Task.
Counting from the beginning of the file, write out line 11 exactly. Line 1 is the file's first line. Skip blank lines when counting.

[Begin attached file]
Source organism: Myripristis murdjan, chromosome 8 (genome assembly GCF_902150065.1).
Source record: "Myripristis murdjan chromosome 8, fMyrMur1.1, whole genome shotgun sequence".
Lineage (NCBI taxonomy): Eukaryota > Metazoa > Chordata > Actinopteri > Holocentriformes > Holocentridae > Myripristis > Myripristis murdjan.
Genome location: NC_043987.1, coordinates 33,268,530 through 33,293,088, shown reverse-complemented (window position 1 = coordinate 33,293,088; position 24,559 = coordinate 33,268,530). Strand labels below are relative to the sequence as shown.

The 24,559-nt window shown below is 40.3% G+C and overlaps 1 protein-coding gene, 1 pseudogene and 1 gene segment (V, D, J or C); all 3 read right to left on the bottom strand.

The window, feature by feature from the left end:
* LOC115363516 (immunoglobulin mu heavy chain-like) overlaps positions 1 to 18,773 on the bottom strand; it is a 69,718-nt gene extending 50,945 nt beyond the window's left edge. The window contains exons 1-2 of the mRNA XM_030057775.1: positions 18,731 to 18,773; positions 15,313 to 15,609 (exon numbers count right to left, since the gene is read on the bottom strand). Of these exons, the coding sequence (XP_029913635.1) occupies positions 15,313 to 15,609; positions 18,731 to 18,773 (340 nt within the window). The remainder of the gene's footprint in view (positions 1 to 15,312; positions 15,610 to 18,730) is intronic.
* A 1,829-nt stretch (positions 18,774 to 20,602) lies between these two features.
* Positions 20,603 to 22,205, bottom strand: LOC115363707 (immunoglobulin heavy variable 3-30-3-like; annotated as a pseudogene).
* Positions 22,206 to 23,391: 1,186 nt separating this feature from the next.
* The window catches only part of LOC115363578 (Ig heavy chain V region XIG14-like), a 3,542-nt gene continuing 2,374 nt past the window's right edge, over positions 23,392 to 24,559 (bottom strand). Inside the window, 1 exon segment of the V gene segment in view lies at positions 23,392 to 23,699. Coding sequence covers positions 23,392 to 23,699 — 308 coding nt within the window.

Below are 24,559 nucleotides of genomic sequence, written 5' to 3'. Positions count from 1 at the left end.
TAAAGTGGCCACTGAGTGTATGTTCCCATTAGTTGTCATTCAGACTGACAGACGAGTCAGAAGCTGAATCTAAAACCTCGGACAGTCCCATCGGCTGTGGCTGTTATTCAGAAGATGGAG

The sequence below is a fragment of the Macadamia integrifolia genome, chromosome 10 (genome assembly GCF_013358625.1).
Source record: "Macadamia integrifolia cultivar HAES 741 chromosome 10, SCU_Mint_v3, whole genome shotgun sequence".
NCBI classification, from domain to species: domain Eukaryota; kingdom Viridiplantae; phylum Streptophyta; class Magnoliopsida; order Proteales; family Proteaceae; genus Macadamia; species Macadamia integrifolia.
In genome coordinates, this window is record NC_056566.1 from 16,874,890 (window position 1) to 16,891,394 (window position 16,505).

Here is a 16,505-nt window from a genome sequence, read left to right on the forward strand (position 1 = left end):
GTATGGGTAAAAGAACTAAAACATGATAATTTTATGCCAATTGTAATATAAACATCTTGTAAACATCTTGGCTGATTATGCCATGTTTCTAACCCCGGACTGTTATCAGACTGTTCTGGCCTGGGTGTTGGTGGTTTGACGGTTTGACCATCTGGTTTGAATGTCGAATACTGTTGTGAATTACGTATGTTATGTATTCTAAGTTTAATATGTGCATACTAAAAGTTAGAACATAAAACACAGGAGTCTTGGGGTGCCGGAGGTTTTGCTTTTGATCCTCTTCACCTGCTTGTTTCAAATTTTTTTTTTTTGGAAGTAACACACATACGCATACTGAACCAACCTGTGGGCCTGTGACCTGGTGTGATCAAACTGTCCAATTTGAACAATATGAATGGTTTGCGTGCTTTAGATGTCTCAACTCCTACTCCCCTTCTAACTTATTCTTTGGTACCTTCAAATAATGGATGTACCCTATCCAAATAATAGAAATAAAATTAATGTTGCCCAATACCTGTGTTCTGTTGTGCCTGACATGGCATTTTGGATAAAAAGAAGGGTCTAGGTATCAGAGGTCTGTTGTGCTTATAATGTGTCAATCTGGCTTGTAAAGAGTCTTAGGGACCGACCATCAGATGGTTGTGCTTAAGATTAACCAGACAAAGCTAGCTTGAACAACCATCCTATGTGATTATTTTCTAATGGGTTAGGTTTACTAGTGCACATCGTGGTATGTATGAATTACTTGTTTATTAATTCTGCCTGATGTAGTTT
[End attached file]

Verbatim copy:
* The window catches only part of LOC115363578 (Ig heavy chain V region XIG14-like), a 3,542-nt gene continuing 2,374 nt past the window's right edge, over positions 23,392 to 24,559 (bottom strand). Inside the window, 1 exon segment of the V gene segment in view lies at positions 23,392 to 23,699. Coding sequence covers positions 23,392 to 23,699 — 308 coding nt within the window.